Home Brewing: AG14 – Pete’s Porter

Beer Homebrew

Having got pretty comfortable with my Coffee Stout (which after much soul-searching I’ve started calling a Coffee Porter instead), I decided that I should really try and produce a ‘natural’ porter. While I love my coffee beers, sometimes you just want a beer flavoured beer – besides, for some strange reason I find the coffee porter oxymoronically soporific.

The recipe is based loosely on my coffee porter, but with a few tweaks. The amber malt is tweaked up a little (because you can never have too much amber malt in a beer) and the hop bill is changed around – not least because I have far too many Bramling Cross hops from the garden and I’m getting into the habit of throwing them in just about anything I make!

petes-porter-1With an admittedly unimaginative name, I give you Pete’s Porter.

  • 3500g Pale Malt
  • 480g Brown Malt
  • 300g Amber Malt
  • 260g Flaked Oats
  • 260g Torrified Wheat
  • 150g Black Malt
  • 100g Crystal Malt
  • 10g Summit hops for the full boil
  • 10g Summit hops for the last 30 minutes
  • 25g Bramling Cross hops for the last 10 minutes
  • 25g Bramling Cross hops at flame out
  • Windsor yeast

I was aiming for an ABV of 4.2% and managed to come surprisingly close, at 4.3%. I’m clearly getting the hang of this brewing malarky, because it was safely tucked up in the fermenter by lunchtime.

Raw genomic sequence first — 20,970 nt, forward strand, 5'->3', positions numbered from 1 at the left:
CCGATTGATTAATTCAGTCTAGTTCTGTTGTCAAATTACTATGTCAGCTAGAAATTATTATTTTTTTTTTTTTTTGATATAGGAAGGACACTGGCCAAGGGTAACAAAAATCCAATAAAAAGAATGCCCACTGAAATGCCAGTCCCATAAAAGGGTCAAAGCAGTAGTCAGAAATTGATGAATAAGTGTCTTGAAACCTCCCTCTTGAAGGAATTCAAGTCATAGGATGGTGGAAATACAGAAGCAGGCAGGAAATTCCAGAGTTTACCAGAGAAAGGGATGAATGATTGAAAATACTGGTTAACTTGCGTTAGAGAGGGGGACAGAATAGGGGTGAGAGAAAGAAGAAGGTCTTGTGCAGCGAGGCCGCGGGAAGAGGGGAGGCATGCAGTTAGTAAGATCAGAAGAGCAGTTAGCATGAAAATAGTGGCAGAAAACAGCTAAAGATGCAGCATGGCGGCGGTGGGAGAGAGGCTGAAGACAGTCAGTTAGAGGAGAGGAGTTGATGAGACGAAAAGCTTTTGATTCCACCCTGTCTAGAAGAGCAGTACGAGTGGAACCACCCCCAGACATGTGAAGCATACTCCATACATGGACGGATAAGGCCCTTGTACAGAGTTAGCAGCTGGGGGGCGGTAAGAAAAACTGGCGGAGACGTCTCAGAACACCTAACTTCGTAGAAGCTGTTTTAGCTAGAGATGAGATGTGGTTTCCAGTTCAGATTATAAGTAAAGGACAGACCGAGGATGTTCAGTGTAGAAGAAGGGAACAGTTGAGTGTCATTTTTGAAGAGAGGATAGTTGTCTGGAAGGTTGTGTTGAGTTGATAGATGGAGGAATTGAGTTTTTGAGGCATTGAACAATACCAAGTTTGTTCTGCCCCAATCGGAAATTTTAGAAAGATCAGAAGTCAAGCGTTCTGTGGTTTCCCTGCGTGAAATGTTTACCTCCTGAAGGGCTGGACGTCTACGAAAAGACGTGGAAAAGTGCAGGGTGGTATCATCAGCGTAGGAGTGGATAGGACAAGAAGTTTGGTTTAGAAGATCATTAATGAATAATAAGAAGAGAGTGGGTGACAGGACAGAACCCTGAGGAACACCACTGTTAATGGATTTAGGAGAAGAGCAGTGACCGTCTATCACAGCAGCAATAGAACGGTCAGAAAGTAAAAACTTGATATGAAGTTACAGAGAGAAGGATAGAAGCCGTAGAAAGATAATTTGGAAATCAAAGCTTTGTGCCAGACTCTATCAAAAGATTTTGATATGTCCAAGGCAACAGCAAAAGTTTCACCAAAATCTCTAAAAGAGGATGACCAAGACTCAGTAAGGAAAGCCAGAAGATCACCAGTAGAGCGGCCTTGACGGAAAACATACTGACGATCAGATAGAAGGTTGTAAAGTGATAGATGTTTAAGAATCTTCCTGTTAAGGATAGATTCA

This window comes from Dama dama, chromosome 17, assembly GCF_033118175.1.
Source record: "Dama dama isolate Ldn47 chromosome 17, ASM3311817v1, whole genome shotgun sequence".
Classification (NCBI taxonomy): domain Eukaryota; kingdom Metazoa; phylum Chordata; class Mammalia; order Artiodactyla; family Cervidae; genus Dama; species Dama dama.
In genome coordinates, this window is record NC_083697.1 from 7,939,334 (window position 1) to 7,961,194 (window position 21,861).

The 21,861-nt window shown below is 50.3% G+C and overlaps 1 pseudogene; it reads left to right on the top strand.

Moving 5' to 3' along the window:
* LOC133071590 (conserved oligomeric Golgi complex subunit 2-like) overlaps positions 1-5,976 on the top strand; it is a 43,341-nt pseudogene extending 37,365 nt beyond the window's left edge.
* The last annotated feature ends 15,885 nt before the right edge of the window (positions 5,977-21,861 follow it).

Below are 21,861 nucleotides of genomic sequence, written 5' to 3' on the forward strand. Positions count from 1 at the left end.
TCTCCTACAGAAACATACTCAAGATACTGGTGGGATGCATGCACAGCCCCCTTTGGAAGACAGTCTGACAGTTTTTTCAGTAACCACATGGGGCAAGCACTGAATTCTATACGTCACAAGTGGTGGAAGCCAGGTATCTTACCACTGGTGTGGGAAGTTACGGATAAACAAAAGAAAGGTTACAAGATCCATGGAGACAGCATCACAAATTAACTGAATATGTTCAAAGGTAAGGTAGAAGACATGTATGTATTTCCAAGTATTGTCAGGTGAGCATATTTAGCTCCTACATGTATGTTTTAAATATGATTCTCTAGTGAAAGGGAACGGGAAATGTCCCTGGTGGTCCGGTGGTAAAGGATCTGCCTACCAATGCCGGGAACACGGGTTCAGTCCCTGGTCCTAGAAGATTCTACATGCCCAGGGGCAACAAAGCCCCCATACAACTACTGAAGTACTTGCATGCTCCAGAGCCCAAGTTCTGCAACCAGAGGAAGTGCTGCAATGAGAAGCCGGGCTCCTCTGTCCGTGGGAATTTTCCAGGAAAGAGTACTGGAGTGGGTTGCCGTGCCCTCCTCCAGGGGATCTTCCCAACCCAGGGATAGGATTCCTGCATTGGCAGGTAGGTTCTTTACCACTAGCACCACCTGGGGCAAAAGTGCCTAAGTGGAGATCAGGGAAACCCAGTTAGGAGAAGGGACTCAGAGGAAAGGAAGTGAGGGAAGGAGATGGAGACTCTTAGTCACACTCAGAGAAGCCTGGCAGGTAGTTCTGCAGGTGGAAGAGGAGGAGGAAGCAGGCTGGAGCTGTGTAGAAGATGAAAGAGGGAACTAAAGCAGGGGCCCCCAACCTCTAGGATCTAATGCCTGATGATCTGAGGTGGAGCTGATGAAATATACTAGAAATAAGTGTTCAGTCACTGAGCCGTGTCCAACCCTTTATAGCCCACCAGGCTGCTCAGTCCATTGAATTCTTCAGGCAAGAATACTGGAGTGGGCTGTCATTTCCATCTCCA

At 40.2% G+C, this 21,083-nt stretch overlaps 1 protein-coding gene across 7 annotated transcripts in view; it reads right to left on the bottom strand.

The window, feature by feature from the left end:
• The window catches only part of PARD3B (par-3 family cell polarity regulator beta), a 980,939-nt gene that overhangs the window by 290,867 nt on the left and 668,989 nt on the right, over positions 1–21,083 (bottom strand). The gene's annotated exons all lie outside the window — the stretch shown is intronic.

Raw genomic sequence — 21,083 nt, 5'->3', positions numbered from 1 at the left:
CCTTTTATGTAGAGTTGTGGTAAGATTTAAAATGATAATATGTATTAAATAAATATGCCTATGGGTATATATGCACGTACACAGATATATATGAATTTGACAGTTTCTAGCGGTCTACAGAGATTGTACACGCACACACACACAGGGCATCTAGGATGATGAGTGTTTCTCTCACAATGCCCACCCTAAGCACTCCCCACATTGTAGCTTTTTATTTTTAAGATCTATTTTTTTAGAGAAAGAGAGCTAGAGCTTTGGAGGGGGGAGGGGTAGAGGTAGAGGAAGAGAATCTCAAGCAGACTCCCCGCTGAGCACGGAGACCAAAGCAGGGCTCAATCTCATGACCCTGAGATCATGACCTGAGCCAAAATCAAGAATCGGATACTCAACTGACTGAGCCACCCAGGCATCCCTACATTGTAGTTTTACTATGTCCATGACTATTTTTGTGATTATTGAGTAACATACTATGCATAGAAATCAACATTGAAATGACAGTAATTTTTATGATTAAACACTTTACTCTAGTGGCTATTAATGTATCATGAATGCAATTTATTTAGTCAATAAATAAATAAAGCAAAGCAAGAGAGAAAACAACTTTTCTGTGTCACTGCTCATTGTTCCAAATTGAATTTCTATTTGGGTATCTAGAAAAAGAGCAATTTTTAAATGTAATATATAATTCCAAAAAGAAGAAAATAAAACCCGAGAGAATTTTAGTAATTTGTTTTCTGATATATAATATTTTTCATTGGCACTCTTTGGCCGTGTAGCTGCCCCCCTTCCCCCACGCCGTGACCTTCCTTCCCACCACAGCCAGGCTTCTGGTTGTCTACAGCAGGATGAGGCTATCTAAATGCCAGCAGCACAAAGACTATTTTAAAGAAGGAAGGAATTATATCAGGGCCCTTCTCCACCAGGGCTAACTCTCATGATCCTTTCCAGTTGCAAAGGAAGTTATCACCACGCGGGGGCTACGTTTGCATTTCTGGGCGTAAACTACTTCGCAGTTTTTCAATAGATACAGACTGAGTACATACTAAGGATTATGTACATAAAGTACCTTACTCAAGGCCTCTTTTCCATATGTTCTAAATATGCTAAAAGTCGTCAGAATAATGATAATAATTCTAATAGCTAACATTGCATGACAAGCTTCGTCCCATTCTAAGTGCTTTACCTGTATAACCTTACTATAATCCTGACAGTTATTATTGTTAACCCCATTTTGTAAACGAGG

As you can see from the picture, it’s become quite a lively beer, with a frustratingly huge open-textured head on pouring. The colour is bang on though, a very dark, slightly reddish brown ale and once all those bubbles have settled down it leaves a long lasting, fine bubbled light tan head on top.

The aroma is toasty – well roasted grains, freshly baked wholemeal cookies with a hint of bitter dark chocolate.

In the mouth it’s smooth and velvety; an initial touch of dark honey sweetness quickly washed away with a complex bitter character which starts out as burnt sugar and slowly transforms into a slightly resinous hop bitterness. The finish becomes tannic and drying, driving you take another sip and then another…

The carbonation, which after seeing the head I was worried would be overdone, is spot on – giving some sparkle to the beer without filling you up with fizz.

Overall, I’m damn pleased with the way this beer turned out!

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